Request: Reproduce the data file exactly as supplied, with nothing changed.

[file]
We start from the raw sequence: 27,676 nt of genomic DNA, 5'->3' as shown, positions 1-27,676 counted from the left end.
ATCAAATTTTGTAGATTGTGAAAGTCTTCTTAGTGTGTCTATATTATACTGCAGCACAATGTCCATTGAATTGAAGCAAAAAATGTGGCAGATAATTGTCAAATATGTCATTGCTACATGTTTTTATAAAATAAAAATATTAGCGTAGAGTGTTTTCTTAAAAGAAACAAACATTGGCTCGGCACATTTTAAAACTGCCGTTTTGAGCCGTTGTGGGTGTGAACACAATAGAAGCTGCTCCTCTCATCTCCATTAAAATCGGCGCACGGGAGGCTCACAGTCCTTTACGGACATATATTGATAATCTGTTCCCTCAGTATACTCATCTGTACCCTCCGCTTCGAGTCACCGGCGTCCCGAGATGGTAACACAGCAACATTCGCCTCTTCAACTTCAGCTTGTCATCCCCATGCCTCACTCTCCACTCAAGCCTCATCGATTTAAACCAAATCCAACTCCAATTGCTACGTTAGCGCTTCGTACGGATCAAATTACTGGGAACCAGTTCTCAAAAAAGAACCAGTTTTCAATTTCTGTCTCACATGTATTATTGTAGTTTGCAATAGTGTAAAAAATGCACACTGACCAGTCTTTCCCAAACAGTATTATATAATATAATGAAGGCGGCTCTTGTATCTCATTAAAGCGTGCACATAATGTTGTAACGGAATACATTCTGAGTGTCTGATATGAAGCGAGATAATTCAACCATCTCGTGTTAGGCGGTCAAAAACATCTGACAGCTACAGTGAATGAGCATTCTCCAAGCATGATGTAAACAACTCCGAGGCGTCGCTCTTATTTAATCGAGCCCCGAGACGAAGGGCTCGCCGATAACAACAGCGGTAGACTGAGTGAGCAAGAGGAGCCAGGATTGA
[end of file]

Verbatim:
We start from the raw sequence: 27,676 nt of genomic DNA, 5'->3' as shown, positions 1-27,676 counted from the left end.
ATCAAATTTTGTAGATTGTGAAAGTCTTCTTAGTGTGTCTATATTATACTGCAGCACAATGTCCATTGAATTGAAGCAAAAAATGTGGCAGATAATTGTCAAATATGTCATTGCTACATGTTTTTATAAAATAAAAATATTAGCGTAGAGTGTTTTCTTAAAAGAAACAAACATTGGCTCGGCACATTTTAAAACTGCCGTTTTGAGCCGTTGTGGGTGTGAACACAATAGAAGCTGCTCCTCTCATCTCCATTAAAATCGGCGCACGGGAGGCTCACAGTCCTTTACGGACATATATTGATAATCTGTTCCCTCAGTATACTCATCTGTACCCTCCGCTTCGAGTCACCGGCGTCCCGAGATGGTAACACAGCAACATTCGCCTCTTCAACTTCAGCTTGTCATCCCCATGCCTCACTCTCCACTCAAGCCTCATCGATTTAAACCAAATCCAACTCCAATTGCTACGTTAGCGCTTCGTACGGATCAAATTACTGGGAACCAGTTCTCAAAAAAGAACCAGTTTTCAATTTCTGTCTCACATGTATTATTGTAGTTTGCAATAGTGTAAAAAATGCACACTGACCAGTCTTTCCCAAACAGTATTATATAATATAATGAAGGCGGCTCTTGTATCTCATTAAAGCGTGCACATAATGTTGTAACGGAATACATTCTGAGTGTCTGATATGAAGCGAGATAATTCAACCATCTCGTGTTAGGCGGTCAAAAACATCTGACAGCTACAGTGAATGAGCATTCTCCAAGCATGATGTAAACAACTCCGAGGCGTCGCTCTTATTTAATCGAGCCCCGAGACGAAGGGCTCGCCGATAACAACAGCGGTAGACTGAGTGAGCAAGAGGAGCCAGGATTGA